Lord Howe Island

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An Awe-Inspiring Wonder - Lord Howe Island

Essay and photographs by Michael AW

I have dived the world. From the Antarctic to the Arctic, the Pacific to the Atlantic, the Indian Ocean to the South China Sea. In the 30 years of arduous travel with over 100 kilograms of camera and diving equipment, I have explored almost every underwater realm on our planet with infinite gusto. But there was still one place in the back of my mind I had yet to explore.

I first learnt of this far-flung outpost from the late Neville Coleman way back in 1989 on a shootout competition in Flores, Indonesia. He raved mostly about the kaleidoscopic diversity of nudibranchs he found around this island that is just a two-hour flight from my home, Sydney, Australia. Too near, too easy and it will always be there. So, I decided to save it for a rainy day. Well, rainy days came in 2020. Seven months of ‘rain’ to be exact…we could not go anywhere, locked down by a microscopic organism. The sun came out on 1st October when Lord Howe finally reopened after months of isolation. With a couple of calls, and half a dozen emails, I was on my way to the world’s southernmost coral reef (-31°32'59.99" S 159°03'60.00" E). After the first dive, I surfaced gobsmacked. I should have come 31 years ago!  Fortunately, I was not late.

Seven-hundred eighty kilometres from Sydney, this off-the-beaten-track, isolated, volcanic outcropping, rises from the deep ocean. Lord Howe is the part of Australia most Australians have never heard of, and of those that have, few cared to visit. Located in the middle of nowhere, it is like a Jurassic Park movie set above the rippling South Pacific Ocean. The main island is 11 kilometres long, two kilometres wide, encompassing a large lagoonal reef system along its leeward side, with 28 small islets along its coast. Lord Howe is a peculiar and ecologically unique outlier of Australia.

The protruding Lord Howe Island Group was formed by an underwater volcanic eruption seven million years ago. Gradually, the sea wore away most of the original volcano, leaving a few small islands. The largest of the islands, Lord Howe, is marked by a pair of dramatic volcanic peaks, Mount Gower and Mount Lidgbird, rising 868 metres and 775 metres above the sea, respectively. Its spectacular sub-tropical terrain harbours caves, lofty mountains overlooking a tranquil lagoon encapsulated by a seamless crescent beach, a verdant interior crisscrossed with walking trails, and the world's most extraordinary barrier reef system.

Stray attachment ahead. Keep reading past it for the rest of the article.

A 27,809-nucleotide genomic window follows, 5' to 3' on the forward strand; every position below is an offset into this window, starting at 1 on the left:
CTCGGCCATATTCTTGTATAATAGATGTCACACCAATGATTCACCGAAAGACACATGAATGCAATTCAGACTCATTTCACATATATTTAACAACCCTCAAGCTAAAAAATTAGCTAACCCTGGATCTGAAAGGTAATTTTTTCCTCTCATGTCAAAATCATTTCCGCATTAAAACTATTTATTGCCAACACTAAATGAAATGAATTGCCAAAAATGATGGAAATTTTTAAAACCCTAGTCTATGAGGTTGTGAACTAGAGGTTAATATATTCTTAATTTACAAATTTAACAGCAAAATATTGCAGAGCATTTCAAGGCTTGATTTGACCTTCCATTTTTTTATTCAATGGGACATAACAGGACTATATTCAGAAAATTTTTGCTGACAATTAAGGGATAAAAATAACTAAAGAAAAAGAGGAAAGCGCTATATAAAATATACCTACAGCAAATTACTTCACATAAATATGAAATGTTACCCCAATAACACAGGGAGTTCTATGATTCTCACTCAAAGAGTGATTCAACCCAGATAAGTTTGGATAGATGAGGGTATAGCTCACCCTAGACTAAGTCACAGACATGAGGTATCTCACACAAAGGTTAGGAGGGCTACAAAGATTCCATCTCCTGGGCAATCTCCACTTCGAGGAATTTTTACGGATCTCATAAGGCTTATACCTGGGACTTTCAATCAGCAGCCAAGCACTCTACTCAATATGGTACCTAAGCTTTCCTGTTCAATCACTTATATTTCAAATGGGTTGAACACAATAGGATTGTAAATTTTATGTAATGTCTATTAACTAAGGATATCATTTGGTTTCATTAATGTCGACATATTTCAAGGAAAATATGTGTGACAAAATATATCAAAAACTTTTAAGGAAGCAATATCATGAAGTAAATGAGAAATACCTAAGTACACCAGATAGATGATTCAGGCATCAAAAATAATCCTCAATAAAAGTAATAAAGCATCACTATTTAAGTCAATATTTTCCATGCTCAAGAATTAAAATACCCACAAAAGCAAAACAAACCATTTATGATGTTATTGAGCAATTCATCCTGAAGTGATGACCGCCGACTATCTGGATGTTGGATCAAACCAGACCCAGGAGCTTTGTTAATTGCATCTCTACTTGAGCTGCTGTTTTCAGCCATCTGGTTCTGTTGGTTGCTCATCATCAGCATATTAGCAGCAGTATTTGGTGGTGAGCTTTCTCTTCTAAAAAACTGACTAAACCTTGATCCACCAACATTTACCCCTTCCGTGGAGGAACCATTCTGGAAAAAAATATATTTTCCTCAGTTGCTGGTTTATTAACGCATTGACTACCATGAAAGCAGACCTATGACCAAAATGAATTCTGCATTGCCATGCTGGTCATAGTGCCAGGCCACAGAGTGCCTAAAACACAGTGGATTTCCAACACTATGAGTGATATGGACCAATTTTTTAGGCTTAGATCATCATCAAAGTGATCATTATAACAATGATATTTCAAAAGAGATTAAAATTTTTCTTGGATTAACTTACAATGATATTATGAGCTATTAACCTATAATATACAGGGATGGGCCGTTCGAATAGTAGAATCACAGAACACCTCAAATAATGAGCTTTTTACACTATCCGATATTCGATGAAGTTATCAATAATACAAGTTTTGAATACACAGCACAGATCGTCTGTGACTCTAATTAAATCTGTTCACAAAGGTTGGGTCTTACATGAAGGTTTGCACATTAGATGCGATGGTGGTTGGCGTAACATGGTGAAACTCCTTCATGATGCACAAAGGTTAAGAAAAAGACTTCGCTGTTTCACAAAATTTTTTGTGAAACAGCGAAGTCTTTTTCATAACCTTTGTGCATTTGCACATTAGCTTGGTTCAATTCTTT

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Though geographically Lord Howe is situated in the temperate zone, the islands are flushed with warm and cold currents, allowing both tropical and temperate fishes and invertebrate species to co-exist.  These currents comprise the main tropical East Australian Current (as made famous by the Finding Nemo movie) from the north, the West Wind Drift, The Trade Wind Drift from the east, and The Convergence from the Tasman Sea in the south are the major contributors.

This convergence creates a melting pot of marine species, and sustains the southernmost coral reefs on Earth in a temperate environment. The magnificent technicolour labyrinths encircling the island’s mesmerising lagoon are overrun with small and large colourful fishes, nudibranchs, sponges, and crustaceans over a spectrum of reef-building corals. This mix influences the assortment of marine species that can be simply summarized in a single word: AMAZING! Balls of striped catfish from the south coast of Australia swim alongside exotic angelfishes and wrasses of the tropical north. Lush soft coral gardens are neighbours to luminous algae and seagrasses from cooler waters. According to Park Australia, Lord Howe is home to at least 500 species of fishes, of which 400 are inshore species and 15 are endemic. The diversity of marine invertebrate species is equally impressive for the region; 83 species of reef-building corals and 65 species of echinoderms of which 70 percent are tropical, 24 percent are temperate and 6 percent are endemic. This environment is most unique, found nowhere else in the world. So it’s no wonder that even this well-travelled underwater photographer was spellbound and speechless after the first dive! 

By the third day, I was convinced that Lord Howe Island is one of the world’s most exceptional and diverse natural heritage sites. I was not in Galapagos, but on most dives, I saw Galapagos sharks. I was not in Bunaken Marine Park of North Sulawesi, or Tubbataha of the Philippines, but I saw Green and Hawksbill turtles. Even the huge fan-tailed and bull rays like those of the Maldives and Cocos are found here at most sites. Then there are algal reefs, coral reefs, blue water, schooling sharks, and endemic fishes where both cool and warm-water species congregate. Of course, for the macro aficionados, among substrates covered with a plethora of seagrass, sponges and soft corals, worms, nudibranchs, frogfishes, cowries and tiny crustaceans are in abundance. For me, the most important task for this sojourn was to seek out a fish missing in my collection of clownfishes; the McCulloch anemonefish (Amphiprion mccullochi). It has been my life long quest to capture every single family member of the Amphiprion family. The first fish I met face to face on my first ocean dive was a clownfish, the Amphiprion mccullochi. I was happy to declare “mission accomplished” on my very first dive in the lagoon of Lord Howe!

Ball’s Pyramid of Lord Howe is like the Darwin and Wolf to the Galapagos. I was repeatedly asked by friends and peers if I made it to the pyramid. Rising 551 metres out of the ocean some 23 kilometres south of Lord Howe, Ball’s Pyramid is like a magic mountain in a fairy tale land. Geologically, the pyramid is the tallest ocean ‘stack’ in the world, an eroded remnant of a volcano. Its environs of islets are part of a submerged mountain ridge that extends for 1,000 kilometres, a product of the Indo-Australian tectonic plate moving northward over a stationary hotspot. Whilst the tall, steep, solitary stack is impressive, the majesty of the stack lies hidden beneath the Pacific swell.